“What can I getcha’…” he began as he turned, trailing off at the sight of Olivia. He wasn’t a big guy, but his smile wavered only for a moment, even as his eyes widened and he muttered, “Ah shit,” under his breath. Something smelled off to Olivia, but she wasn’t walking away from this empty handed.
“Hi. Um, could I have a dozen donuts please?” she asked.
“Oh, sure. Anythin’ in particular?” he replied, speaking as fast as possible while still being understood.
“I don’t know. They all look good. Surprise me. Oh, any with cinnamon.”
“Alright,” he said with a chuckle.
As Samuel started grabbing assorted donuts, the whole conversation struck Olivia as terribly awkward. It was also the longest conversation with another person she could remember, which was kind of depressing when she considered it. At least he didn’t stare at her. That faint, familiar scent was starting to bug her, but she ignored it.
“You know you’re in the news, right?” Samuel asked, grabbing two random donuts without looking up.
“Really?” Is… is that good?
“Yep, can go look at a newspaper by the door. They’re free.” He replied, gesturing towards the door, still speaking quickly. “Front page. Course that news is two days old, but that’s newspapers for you.”
She walked over and picked up a newspaper, then read as she walked back. The front page had the title Feral Sighted in Westward City, along with a picture of her in that stupid bed sheet she’d worn that second night. Feral? The article said that she was to be avoided by average citizens, and that animal control and the meta-human units were working on her capture. Her shoulders and wings slumped as she returned to the counter. She couldn’t bring herself to read further.
Samuel’s smile widened at the sight of her face. “Bah, I wouldn’t read too much into that. They also say you can’t talk. Unless I took some crazy drugs earlier, you totally can! Anyways, total’s $8.16.”
Mutely, Olivia put down the paper and gave him the ten she found earlier. He passed her the donuts and her change. She picked them up, then finally realized the scent came from Samuel. She recognized it. Blood, chemicals, metal, and the nearly, but not quite, overwhelming scent of donuts. Suddenly his now familiar wide smile seemed less jovial and more sinister. Her tail swished in agitation, and her sensed jumped into overdrive.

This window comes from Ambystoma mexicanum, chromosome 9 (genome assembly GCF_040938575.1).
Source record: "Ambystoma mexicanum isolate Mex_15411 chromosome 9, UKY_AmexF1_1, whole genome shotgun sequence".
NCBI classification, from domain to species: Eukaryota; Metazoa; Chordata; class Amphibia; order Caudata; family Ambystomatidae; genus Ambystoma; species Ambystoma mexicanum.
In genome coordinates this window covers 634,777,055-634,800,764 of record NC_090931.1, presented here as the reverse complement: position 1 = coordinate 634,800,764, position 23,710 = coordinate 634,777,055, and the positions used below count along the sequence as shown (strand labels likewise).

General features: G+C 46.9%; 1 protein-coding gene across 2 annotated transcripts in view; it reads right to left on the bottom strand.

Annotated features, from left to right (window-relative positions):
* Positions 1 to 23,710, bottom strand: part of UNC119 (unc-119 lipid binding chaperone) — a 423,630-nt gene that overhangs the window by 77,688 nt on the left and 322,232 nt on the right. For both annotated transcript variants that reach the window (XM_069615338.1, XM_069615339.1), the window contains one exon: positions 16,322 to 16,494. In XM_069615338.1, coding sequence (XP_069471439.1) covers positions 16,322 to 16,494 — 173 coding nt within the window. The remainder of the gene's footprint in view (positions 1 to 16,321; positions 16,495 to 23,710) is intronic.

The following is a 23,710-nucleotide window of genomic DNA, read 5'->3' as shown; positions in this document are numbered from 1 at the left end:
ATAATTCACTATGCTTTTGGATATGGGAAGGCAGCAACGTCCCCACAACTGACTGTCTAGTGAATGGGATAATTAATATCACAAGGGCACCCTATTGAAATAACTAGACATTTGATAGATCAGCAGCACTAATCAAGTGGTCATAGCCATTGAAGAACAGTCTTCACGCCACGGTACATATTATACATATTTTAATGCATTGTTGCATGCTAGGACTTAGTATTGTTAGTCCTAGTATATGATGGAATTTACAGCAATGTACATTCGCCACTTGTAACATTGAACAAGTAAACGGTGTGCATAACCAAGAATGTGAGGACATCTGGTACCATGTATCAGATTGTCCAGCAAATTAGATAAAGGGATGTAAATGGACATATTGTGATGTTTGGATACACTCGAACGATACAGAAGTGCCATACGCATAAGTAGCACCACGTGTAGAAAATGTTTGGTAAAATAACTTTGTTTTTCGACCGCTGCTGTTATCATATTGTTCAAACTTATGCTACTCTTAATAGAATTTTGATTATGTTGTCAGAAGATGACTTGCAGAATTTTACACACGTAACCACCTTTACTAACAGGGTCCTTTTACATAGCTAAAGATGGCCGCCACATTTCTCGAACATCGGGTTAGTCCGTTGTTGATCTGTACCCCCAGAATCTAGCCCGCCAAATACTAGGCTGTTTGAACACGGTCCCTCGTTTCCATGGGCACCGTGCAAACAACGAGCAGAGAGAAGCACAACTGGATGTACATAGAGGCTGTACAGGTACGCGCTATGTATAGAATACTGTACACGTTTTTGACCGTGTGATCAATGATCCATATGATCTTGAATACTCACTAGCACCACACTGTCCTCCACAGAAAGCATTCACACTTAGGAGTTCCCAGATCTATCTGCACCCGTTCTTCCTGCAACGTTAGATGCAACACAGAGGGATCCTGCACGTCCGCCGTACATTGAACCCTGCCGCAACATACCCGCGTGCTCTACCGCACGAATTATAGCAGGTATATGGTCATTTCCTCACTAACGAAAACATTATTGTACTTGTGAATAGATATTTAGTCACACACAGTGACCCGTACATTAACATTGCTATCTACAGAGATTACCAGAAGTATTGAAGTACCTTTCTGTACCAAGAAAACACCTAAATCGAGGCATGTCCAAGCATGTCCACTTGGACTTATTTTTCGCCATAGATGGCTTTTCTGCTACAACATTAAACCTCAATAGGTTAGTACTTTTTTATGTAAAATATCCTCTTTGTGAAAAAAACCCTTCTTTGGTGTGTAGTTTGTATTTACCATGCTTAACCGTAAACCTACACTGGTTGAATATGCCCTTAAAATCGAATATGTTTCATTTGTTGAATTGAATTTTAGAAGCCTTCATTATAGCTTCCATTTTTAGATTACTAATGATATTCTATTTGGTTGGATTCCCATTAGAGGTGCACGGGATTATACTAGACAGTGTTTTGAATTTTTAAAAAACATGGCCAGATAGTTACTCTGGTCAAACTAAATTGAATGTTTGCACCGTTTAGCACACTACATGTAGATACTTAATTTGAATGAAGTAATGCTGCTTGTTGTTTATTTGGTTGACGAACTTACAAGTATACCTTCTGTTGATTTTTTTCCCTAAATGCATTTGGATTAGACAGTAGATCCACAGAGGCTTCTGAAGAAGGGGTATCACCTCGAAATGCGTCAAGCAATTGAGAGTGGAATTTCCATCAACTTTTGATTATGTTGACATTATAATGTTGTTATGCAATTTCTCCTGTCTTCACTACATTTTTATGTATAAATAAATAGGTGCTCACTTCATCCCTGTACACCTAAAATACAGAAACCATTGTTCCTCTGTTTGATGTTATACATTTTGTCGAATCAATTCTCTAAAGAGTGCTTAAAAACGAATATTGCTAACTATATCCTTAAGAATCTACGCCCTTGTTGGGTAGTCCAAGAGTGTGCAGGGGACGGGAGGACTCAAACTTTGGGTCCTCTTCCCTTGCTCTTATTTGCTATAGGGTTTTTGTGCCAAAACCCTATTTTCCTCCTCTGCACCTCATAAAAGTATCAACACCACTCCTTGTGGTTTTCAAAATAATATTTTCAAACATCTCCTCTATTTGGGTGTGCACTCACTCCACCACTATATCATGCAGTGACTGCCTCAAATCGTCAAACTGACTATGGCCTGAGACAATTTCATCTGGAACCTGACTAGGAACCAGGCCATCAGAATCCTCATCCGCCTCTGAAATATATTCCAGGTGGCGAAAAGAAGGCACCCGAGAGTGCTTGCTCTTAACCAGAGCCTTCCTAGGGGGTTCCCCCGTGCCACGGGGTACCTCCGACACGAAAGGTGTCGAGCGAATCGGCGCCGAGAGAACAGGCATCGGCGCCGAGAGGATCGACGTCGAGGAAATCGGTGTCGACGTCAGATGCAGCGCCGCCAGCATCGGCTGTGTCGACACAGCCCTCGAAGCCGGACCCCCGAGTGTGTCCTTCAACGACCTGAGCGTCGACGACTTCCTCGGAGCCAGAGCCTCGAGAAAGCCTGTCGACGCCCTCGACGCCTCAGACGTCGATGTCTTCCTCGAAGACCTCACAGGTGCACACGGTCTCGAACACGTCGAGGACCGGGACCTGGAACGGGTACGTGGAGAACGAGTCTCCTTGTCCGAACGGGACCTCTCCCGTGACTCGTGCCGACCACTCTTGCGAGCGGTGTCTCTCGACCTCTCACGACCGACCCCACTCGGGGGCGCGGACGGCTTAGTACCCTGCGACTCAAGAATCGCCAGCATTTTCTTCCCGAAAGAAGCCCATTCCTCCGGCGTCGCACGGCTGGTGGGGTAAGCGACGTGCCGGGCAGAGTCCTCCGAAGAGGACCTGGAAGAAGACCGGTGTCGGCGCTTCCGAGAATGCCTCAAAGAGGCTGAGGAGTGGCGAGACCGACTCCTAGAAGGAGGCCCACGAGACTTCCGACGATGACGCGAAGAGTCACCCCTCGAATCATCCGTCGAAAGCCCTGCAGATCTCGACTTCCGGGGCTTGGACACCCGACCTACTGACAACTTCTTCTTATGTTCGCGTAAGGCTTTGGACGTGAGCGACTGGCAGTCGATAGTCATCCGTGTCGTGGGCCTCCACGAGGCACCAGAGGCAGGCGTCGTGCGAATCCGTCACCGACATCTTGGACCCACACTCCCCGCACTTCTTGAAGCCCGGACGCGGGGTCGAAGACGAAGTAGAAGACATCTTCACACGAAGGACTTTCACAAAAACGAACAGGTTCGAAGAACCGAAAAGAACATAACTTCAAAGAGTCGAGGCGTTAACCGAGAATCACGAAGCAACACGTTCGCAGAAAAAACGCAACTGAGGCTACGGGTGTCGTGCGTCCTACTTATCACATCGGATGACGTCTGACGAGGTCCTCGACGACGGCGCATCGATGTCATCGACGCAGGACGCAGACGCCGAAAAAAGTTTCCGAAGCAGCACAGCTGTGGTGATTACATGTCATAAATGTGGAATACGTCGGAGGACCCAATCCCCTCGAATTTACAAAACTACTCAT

There was a fryer, oil bubbling and hissing as dough was lowered into it. She heard Samuel’s heart, beating much faster than her own despite her adrenaline rush. Footsteps signified another worker in the back. She faintly heard an airplane in the distance, west by north west of her current location. She smelled and tasted yeast, sugar, and dough in the air. The residual scent of the past rain permeated everywhere outside, some of the scent getting in the shop from the door she opened. The bathroom needed a good clean. There was bleach in a cabinet in the back. The trashcan hidden behind the counter had some old fruit beginning to rot. Someone had mopped recently. A ruined cobweb was in the upper right corner near the roof. She took this all in in about a second. Stop it. Stop it.
When she realized she had been standing there motionless for a couple seconds, she mumbled a thank you and left as quickly as possible. Down the street a van was heading towards the shop and her. She took off, gripping the donut box with claws that punctured the cardboard. It was getting brighter outside, and she would stick out if she stayed out much longer. She made a beeline for home, re-suppressing all the different things her senses were telling her.